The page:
As an African American woman in this field what challenges have you faced?
Did you see Hidden Figures? Minus the separate bathrooms, that has been the story of my life up until very recently. I am in a much better place now.
HOWEVER, you will face people who treat you like you do not belong in the workforce. People will try to impose their inferiority complex on you. Just smile and keep it moving. Cyber careers are meaningful and experienced cyber security professionals are commanding salaries of $105,000 – $192,000 according to the 2017 Salary Guide for IT Professionals by Robert Half. Let that keep you motivated during the thankless days and sleepless nights that might be topped off with days like the women faced in Hidden Figures.
How did you get started in the information security domain?
I did the work no one else would do. Technical people tend to like tools, but they do not always like creating/maintaining documentation, interacting with auditors, and working in cross-functional capacities that involve dealing with people. I happen to be technical and a people person, so I took on projects that required both. Basically, I created my own opportunities.
What do you wish you could have done differently starting off?
If I could do it all over again, I would work at product companies first (Tripwire, Splunk, Cisco, Palo Alto, etc.) and become a platform expert. They require travel, but they usually pay 100% of expenses while you’re travelling and place engineers onsite at large companies. This allows you to build relationships in many orgs and those orgs often hire talent directly from product companies.
Instead of having an apartment, car, and feeding myself, I would have used these employer funded living opportunities to bank my money. In the era of Airbnb & Uber, it is feasible and financially savvy for single people to do this.
I also wish I would have volunteered at conferences, started public speaking, and sought out mentors sooner. Relationships are the key differentiator in this field, and giving back is an excellent way to build mutually beneficial relationships.
LinkedIn is a tool for networking, but understand that you are competing with 400 million people on that site. When you volunteer or speak at conferences, you establish trust and the relationships needed to gain access to job opportunities. Speaking at conferences also gives you the opportunity to interview in front of a room full of people instead of just one employer. You never know who is looking for your skill set. College students present research at conferences all the time, myself included.
What was your mindset in the beginning of your career and what is your current mindset now?
I was not very confident in the beginning of my career. I was also intimidated by the people who seemed to always be ahead of me in terms of skills. Then I learned that they all have labs set up at home and set up my own. Now I have the top credentials in the field, experience under my belt, and an amazing support network. Therefore, I’ve overcome (most of) the insecurities that existed in the earlier phases of my career.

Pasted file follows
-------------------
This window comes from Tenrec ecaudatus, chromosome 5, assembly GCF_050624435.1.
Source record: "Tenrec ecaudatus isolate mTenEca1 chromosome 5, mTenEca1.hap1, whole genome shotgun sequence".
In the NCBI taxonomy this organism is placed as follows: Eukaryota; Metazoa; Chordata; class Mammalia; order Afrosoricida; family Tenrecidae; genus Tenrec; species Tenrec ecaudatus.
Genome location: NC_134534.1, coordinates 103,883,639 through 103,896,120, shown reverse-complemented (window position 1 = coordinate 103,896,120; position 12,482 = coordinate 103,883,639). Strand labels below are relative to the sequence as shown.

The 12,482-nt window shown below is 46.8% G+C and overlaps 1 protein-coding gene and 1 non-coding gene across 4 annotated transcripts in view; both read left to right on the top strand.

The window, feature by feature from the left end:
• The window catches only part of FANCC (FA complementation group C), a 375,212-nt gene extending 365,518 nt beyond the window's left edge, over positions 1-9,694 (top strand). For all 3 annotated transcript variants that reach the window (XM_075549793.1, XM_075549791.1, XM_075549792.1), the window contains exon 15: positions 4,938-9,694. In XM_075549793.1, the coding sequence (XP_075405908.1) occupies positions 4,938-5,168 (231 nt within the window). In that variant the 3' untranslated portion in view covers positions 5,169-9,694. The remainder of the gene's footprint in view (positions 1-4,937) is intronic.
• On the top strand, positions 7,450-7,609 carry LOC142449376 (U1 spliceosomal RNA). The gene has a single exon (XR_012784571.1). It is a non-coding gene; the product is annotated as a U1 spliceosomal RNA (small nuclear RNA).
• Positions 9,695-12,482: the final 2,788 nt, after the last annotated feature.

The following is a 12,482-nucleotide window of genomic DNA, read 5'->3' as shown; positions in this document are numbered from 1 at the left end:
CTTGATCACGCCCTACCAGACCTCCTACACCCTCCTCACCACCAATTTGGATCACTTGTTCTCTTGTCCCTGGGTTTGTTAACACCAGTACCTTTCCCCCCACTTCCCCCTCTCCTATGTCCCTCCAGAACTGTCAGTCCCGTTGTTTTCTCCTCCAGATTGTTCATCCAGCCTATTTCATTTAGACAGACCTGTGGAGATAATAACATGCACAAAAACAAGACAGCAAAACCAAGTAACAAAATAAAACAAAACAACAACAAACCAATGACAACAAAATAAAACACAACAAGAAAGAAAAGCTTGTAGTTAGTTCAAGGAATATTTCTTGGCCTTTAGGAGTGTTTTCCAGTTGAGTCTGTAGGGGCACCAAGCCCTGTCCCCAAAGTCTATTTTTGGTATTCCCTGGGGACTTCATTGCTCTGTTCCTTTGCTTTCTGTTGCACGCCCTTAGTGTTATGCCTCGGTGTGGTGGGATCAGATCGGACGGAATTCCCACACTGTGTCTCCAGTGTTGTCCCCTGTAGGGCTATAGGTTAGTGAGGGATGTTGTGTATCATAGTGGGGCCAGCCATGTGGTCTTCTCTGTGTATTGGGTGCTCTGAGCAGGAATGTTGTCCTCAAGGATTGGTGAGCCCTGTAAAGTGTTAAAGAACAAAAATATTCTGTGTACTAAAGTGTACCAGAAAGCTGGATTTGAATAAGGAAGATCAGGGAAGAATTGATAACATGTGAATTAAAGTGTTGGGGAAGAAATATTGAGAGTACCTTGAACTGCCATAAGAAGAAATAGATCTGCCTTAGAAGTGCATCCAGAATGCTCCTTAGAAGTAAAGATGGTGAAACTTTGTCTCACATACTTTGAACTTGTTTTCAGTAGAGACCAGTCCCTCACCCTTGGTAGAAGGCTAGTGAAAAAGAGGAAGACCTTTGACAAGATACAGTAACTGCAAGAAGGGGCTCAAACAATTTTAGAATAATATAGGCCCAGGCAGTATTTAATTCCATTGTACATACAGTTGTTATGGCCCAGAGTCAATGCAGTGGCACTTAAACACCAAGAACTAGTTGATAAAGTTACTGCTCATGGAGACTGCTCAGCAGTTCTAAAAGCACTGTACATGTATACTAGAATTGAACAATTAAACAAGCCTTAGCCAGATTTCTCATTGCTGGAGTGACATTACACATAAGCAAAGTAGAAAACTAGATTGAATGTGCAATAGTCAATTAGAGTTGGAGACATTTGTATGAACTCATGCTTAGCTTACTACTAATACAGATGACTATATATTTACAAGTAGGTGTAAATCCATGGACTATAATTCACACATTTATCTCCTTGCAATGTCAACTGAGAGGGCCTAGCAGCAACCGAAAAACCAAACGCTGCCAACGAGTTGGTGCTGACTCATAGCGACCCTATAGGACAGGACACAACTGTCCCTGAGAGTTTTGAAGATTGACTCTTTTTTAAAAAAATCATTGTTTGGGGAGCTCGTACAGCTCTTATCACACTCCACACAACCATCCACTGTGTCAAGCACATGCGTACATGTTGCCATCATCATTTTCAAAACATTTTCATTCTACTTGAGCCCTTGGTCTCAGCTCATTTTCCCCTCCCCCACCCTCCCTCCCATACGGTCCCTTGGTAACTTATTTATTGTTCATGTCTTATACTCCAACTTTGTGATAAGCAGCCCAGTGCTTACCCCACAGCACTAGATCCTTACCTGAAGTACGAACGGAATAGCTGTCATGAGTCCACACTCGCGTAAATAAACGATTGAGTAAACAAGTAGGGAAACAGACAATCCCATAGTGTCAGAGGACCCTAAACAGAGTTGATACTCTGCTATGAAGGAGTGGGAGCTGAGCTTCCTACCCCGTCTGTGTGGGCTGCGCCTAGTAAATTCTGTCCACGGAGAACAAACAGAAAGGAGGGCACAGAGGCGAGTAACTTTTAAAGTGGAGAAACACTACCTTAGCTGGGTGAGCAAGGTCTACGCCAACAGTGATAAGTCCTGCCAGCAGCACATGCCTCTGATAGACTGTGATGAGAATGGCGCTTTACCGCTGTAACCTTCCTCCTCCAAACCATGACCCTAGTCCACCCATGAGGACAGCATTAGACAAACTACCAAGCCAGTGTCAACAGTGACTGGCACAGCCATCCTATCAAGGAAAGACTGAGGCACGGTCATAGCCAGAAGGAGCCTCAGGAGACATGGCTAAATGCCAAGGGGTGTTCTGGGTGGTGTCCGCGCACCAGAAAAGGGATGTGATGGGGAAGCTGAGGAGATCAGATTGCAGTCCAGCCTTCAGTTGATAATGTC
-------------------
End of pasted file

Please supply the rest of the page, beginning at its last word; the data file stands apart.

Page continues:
What do employers look for in their potential candidates in this field?
Passion, security product skills, tech skills (python, regex, powershell), continuous learning, and they are especially fond of skills that are self taught. Communication skills are essential too, both written and verbal. If you have an employer or role in mind, look at the tools on the job req. Then go download the free version of the tools + the user guides. Teach yourself the tools, then you can add them to your resume and have intelligent conversations about use cases in interviews. Since you are a college student, employers are receptive to knowledge gained through educational projects. What matters is your ability to articulate how you can use those tools to add value to their team.
What should I familiarize myself with as far as reading materials and hands on material?
Get your Security+ to validate your foundational knowledge and get past resume filters. Then look at GIAC certifications that are taught through SANS or security product certs. Pick the one that fits your career interest or track, then go for it.
Also join local security community professional associations. I am a member of ISSA, and they have a women’s special interest group. ISC2, ISACA, and OWASP also have local chapter groups, so get involved in the one(s) near you. They also look for volunteers for chapter meetings and presentations. Smaller more intimate groups are a great way to get to know the community.
What advice would you give someone looking to study for the CISSP exam? Follow the advice in the “Pass the CISSP” post on this blog.
Why are the comments turned off on this blog? I work FT and go to graduate school FT in addition to managing this blog. My husband also works FT & teaches. We also have kids and volunteer commitments. We will turn the comments on when I finish graduate school and have more time to manage them!
What would you like to know? Tweet your questions to Keirsten @KeirstenBrager or Paul at @ProfBrager
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